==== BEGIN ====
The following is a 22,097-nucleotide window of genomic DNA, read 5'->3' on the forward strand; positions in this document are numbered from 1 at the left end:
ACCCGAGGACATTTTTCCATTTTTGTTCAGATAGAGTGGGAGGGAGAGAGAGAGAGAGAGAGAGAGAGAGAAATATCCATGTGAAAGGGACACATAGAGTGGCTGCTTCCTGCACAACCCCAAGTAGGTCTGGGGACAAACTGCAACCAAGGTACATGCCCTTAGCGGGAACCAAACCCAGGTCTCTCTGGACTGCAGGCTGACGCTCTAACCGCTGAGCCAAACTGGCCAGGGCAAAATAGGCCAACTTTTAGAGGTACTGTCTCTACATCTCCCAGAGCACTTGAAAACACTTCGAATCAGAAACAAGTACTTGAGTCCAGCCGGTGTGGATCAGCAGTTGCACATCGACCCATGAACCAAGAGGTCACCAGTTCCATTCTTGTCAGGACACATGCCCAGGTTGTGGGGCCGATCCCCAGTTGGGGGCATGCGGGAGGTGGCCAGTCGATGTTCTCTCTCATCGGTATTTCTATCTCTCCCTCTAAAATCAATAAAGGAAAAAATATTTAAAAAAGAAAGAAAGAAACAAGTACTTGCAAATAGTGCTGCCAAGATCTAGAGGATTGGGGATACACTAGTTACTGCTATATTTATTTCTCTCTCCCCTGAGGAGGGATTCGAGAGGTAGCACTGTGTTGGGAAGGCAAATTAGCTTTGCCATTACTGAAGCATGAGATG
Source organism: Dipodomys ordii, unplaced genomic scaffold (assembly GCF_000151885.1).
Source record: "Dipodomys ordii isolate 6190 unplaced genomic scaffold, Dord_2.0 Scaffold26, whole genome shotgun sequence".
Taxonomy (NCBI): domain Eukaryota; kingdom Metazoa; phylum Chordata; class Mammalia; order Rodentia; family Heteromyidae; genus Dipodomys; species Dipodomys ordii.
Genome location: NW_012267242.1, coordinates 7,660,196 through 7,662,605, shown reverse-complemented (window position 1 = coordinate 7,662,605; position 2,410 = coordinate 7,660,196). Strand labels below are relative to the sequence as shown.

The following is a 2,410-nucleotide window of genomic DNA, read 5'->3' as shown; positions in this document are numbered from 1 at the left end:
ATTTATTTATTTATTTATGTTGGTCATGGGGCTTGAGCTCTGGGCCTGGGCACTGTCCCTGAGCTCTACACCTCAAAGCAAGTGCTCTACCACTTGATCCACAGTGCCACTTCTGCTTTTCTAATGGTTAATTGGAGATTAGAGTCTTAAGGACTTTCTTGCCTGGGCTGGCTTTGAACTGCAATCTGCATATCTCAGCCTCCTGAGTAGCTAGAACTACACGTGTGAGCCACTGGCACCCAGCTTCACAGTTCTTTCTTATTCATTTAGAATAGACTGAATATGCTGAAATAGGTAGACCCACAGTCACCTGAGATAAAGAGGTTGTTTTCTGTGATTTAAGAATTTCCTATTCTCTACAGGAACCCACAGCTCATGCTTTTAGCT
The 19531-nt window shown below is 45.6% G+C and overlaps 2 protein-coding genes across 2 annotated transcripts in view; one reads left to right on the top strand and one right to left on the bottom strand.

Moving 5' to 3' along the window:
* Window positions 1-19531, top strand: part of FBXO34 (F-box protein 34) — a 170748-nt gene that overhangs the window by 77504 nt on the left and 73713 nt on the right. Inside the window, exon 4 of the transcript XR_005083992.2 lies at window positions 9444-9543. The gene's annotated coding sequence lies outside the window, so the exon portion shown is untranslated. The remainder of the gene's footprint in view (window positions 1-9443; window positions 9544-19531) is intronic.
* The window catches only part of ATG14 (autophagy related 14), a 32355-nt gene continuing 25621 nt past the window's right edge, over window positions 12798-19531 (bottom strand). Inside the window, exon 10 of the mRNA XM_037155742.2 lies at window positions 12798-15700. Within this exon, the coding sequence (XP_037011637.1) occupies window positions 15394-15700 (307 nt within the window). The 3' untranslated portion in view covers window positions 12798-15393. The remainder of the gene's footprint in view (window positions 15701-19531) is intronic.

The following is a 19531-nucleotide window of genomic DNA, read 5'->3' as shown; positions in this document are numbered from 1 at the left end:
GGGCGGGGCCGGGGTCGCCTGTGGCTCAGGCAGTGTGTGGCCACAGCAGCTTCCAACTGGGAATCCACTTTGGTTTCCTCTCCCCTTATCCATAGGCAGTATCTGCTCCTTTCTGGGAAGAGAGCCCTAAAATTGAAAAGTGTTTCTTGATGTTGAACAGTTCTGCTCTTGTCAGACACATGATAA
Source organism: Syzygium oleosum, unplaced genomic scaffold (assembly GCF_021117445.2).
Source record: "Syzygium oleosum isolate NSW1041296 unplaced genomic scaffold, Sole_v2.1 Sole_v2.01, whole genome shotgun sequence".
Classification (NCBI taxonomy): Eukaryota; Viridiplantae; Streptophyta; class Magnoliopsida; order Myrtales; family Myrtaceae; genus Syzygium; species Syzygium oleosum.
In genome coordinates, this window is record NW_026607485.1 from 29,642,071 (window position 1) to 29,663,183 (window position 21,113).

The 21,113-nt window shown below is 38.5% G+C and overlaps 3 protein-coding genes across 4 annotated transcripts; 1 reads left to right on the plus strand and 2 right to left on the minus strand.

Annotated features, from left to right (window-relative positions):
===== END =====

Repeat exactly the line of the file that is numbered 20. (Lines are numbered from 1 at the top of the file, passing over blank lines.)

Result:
Annotated features, from left to right (window-relative positions):